The definition of east and west, the validity of that polarization and its consequences on political thinking, were the topics of discussion at a panel discussion titled “Which side of the mind: Dialogue of the East and West” held on the sidelines of the 33rd Sharjah International Book Fair.
Speaking about the definition of the “west”, Lebanese author and philosopher Ali Harb, said: “It can be considered a geographical term that refers to Europe and the United States. It can also be considered a civilization that has excelled on many fronts or a liberal political arena, which is why Russia doesn’t consider itself a part of Europe but rather Eurasia. The west could also be considered a strategic alliance that aims to expand and dominate.”
On the other hand, Harb said that the east might be considered everything that’s not all that. “However, is there still credibility in discussing this polarized world? Is it contemporary and relevant? Especially in the light of technological revolution? We are no longer living in Huntington’s world of Clash of Civilization,” he said.
Harb added that the west is not an enemy and that the Arab world deals with civil, sectarian, internal conflicts and often “in these wars that aim for mutual eradication, it is the west that is called upon for help.”
“We blame the west for our problems, yet we go to their countries for refuge. Their countries are the place for our political, religious, philosophical and social opposition,” said Harb. This polarization is deceptive, he says, because “in this digital age, the world has become one. Our interests are now intertwined; we are witnessing a globalization of identities due to immigration, and a globalization of culture.”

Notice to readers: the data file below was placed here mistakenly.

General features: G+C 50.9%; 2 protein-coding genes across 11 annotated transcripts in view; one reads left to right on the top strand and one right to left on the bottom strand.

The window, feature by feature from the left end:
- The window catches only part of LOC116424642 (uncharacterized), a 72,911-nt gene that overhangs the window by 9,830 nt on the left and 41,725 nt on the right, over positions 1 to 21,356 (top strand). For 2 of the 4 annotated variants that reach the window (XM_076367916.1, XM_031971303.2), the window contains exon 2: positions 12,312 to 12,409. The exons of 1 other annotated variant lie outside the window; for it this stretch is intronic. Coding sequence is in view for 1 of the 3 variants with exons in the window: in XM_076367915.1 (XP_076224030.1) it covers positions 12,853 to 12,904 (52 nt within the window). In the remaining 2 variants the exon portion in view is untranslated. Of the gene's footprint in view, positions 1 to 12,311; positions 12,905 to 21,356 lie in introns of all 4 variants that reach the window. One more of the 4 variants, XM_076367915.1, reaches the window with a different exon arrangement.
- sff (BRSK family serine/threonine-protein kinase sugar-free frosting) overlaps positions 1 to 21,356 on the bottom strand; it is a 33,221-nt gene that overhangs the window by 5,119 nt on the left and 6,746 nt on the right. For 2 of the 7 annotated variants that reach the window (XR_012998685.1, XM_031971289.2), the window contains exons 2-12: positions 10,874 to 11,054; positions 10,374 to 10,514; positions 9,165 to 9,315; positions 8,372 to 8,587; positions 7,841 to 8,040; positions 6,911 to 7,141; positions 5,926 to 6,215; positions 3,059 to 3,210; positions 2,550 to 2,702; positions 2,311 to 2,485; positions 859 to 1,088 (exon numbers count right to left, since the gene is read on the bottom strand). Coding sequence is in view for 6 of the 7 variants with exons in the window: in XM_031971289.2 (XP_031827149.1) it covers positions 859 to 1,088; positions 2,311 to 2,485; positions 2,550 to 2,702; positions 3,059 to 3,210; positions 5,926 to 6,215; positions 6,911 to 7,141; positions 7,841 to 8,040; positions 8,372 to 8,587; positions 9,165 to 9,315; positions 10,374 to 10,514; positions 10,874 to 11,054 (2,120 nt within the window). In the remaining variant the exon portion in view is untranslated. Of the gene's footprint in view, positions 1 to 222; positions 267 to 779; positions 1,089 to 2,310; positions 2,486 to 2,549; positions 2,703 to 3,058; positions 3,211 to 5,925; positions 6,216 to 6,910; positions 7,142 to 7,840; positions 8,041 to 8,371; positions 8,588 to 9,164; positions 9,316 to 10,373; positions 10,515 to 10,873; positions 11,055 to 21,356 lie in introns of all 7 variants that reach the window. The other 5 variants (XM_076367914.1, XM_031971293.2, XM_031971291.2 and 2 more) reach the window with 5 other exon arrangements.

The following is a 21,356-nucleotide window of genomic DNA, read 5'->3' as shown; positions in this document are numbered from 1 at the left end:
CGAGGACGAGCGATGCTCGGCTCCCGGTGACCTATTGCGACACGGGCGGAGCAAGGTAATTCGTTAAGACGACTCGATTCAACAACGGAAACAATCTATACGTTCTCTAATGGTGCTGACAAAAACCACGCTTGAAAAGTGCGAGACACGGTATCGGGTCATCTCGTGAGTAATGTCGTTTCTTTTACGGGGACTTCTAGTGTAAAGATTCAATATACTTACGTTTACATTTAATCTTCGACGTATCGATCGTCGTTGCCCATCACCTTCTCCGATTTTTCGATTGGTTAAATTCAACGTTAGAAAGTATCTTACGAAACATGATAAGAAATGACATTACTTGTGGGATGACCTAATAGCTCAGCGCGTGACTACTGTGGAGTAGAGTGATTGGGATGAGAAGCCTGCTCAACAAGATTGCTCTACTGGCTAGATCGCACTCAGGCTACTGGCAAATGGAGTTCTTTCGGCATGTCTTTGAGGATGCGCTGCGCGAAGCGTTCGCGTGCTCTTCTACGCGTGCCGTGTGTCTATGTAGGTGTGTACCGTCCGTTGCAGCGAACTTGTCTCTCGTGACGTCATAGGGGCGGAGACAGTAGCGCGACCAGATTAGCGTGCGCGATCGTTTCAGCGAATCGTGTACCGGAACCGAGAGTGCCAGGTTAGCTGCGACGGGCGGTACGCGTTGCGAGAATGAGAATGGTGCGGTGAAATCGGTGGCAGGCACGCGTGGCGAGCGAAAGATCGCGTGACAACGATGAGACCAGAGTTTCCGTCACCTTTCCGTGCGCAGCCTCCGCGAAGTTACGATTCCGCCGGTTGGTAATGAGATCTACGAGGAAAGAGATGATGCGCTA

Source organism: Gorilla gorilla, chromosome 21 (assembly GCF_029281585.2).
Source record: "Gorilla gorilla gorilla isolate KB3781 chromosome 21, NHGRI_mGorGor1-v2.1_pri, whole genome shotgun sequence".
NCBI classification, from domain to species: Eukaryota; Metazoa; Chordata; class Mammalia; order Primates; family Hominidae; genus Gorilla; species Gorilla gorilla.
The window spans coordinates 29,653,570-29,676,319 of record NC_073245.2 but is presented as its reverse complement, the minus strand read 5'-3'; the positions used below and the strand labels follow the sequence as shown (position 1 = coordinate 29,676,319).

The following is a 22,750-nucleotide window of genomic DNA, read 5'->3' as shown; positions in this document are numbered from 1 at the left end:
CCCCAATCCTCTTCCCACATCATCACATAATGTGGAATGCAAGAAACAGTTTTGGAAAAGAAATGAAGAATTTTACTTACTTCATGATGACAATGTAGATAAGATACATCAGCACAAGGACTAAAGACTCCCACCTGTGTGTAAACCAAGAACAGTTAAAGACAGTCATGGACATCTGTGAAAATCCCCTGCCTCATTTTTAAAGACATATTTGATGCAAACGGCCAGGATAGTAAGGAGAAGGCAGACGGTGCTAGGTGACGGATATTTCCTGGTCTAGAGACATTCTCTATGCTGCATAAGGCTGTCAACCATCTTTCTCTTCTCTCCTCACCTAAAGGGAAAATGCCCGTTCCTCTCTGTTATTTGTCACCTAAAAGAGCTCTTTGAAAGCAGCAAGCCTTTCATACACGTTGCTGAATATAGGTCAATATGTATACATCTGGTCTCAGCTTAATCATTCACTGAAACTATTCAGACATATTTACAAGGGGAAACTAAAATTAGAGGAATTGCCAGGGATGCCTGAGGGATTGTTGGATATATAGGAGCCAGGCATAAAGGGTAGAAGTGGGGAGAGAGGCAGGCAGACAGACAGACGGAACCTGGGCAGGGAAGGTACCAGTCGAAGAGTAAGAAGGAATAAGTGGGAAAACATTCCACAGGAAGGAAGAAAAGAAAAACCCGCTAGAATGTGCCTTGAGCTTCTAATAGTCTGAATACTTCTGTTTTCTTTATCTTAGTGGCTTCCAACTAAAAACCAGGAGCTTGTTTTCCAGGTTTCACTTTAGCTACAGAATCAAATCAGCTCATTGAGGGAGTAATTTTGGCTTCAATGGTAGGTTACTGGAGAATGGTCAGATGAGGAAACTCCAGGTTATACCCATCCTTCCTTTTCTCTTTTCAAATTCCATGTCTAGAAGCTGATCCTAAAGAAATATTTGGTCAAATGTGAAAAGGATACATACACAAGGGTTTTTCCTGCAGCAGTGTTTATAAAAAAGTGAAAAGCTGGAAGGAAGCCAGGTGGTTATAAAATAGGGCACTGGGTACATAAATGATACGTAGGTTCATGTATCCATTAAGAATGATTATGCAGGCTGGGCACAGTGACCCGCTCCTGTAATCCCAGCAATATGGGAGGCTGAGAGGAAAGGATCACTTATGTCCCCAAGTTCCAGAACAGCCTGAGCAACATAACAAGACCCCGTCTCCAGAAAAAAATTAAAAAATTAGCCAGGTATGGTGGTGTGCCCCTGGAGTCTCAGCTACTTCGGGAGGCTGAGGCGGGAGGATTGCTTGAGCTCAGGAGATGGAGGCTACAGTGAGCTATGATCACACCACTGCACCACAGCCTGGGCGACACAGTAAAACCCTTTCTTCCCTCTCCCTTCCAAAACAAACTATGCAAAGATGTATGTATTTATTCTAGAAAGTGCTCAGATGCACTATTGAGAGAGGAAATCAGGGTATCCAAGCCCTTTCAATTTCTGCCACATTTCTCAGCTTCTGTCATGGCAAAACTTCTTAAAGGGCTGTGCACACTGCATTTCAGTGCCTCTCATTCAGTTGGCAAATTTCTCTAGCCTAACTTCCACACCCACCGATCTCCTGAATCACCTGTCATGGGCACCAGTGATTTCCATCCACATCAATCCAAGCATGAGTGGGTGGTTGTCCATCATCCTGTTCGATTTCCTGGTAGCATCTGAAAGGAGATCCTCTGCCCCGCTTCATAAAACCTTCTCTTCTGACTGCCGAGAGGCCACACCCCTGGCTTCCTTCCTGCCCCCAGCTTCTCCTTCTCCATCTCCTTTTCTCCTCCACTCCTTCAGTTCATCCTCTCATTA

Harb ended his speech by saying that diversity is enrichment and polarization transforms that into an intolerant environment.
Following Harb’s remarks, Husain Haqqani, Pakistani scholar and former ambassador to the United States, and advisor to three Pakistani prime ministers including Benazir Bhutto and Nawaz Sharif also called the concept of east and west redundant. “It was probably valid when people thought the world was flat but now, we know that the world is a sphere and you can reach the east from the west or the west from the east,” he quipped.
“The Chinese don’t think of themselves in terms of east and west. India is modernizing and their gap with the ‘west’ is reducing so this east-west division is limited to the center of the Muslim world, particularly the Arab world,” he said.
“Instead of thinking of these terms it would be better to think inward. The Arab world consists of 5 per cent of the world’s population and yet publishes only 1 per cent of the books published in the world,” he said, adding, “the day that we can say that we are equal to the west is the day that we are able to generate, absorb, transfer and disseminate knowledge the same way.”
“We don’t need to imitate the ‘west’ or give up our culture or historical legacy but we need to realize that there is a shift in the world – the domination of knowledge,” he said.
Haqqani said that the technological advancement in the Muslim world is not moving, the hard fact is that more knowledge is happening in the west. “But the counterargument to that is: what do we consider Arabs living in the west and enriching them? The east is enriching the west,” he said.
“Maybe we’re not that different, maybe those who say that are feeding our inferiority complex. We are proud of being the descendants of our great ancestors but maybe that excessive pride makes us think that the present is not important enough and that we can live in the past instead of live for the future,” he said, adding that we don’t only dwell in the past but that we don’t know the past well enough.
Haqqani urged the younger generation to learn and build from and understand the knowledge gap that keeps us different from the rest of the world. He urged scientists to stop imitating and to innovate and he urged social scientists to be able to adapt the concepts to their own realities.
In his final remarks to the audience he said: “We need to be able to criticize ourselves. That is the real strength. Some of us were brought up with anger and not ambition. We need to move away from victimizing ourselves.”